Can an adult ever return to experience the innocence of a child? To a moment of wonder? Awe? Curiosity? Anxious to learn more? Fascinated by little things that are different and new?
As adults, we have already seen quite a bit. There is little that really surprises us. Our phones keep us current with continuous news from the world, our city, and our friends. Our movies, TV screens, and videos show us so many different situations there is little that we are shielded from. We are less innocent, with the help of technology, than we ever were.
We can recreate the innocence of a child beginning with our attention and presence. By listening openly without judging. Where we don’t guess at the next sentence someone might say but rather take in each word as being equal. By not jumping to conclusions that bore us. Nor forcing “new” into the not possible or important bucket but rather playing with what is new to see where things go once further along in the journey.
The innocence of a child comes from the constant stream of absorbing new things. Of not at first knowing their value. Of wondering why someone is sharing what they are. Listening for gaps, inconsistencies, and missed possibilities and then exploring further.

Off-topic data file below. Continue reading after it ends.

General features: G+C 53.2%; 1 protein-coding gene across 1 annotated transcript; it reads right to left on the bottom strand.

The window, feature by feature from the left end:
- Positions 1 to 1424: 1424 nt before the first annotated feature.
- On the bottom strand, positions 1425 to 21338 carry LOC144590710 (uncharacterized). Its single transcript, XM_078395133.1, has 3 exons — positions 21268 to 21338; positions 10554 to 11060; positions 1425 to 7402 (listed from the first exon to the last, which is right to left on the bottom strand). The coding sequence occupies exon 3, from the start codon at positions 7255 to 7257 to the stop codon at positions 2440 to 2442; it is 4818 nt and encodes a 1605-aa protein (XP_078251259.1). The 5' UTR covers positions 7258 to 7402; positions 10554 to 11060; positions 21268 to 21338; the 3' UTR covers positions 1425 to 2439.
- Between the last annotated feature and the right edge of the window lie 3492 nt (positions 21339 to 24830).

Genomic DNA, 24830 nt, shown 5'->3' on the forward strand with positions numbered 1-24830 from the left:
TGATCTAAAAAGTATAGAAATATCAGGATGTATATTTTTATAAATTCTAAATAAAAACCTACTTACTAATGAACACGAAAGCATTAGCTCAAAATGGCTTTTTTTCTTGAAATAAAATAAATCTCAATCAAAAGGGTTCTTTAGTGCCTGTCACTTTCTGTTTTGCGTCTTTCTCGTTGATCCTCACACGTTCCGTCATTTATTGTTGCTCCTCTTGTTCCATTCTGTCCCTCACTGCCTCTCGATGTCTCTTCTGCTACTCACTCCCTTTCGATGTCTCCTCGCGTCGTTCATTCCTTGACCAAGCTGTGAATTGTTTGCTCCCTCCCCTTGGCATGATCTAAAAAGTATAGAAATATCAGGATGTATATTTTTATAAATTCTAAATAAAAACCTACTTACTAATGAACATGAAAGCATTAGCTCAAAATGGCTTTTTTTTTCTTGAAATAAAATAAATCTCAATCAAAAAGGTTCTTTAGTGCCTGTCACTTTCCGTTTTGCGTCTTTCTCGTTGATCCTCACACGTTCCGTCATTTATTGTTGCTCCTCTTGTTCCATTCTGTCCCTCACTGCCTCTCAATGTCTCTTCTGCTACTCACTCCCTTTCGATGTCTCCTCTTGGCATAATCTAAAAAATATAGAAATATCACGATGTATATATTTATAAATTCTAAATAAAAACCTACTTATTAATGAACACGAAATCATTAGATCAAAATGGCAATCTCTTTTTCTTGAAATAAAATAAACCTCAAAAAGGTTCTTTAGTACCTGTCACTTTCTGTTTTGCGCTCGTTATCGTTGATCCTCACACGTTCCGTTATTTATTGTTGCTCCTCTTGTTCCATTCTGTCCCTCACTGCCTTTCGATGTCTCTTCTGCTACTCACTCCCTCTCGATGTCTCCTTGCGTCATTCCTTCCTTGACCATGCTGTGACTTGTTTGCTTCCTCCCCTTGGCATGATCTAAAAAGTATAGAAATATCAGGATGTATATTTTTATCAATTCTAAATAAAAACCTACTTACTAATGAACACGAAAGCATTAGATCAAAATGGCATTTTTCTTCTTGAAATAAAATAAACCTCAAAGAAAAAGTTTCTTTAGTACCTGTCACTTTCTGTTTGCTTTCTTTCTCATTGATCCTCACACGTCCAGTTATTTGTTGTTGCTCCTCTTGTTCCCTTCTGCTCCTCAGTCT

Where there are no opinions formed initially in what we hear. In a child’s world, all things have the same value until they don’t. As adults, we tend to assign value long before we know or understand their fit.
A child’s innocence has very little bias. No filters. And never jumps ahead. Never shutting out the new. Never pushing new aside by always giving something new their focus and attention until they figure it out.
Our habits and routines shield us from many things that could be new. It is a byproduct of becoming an adult. Seduced by things that become easy for us through repetition and familiarity.
If only we had the time and interest to stop, notice, and explore more often. We may be surprised by what we find, learn, or figure out. Twisting our life’s journey in ways we never expected but thankful with what we now understand and enjoy.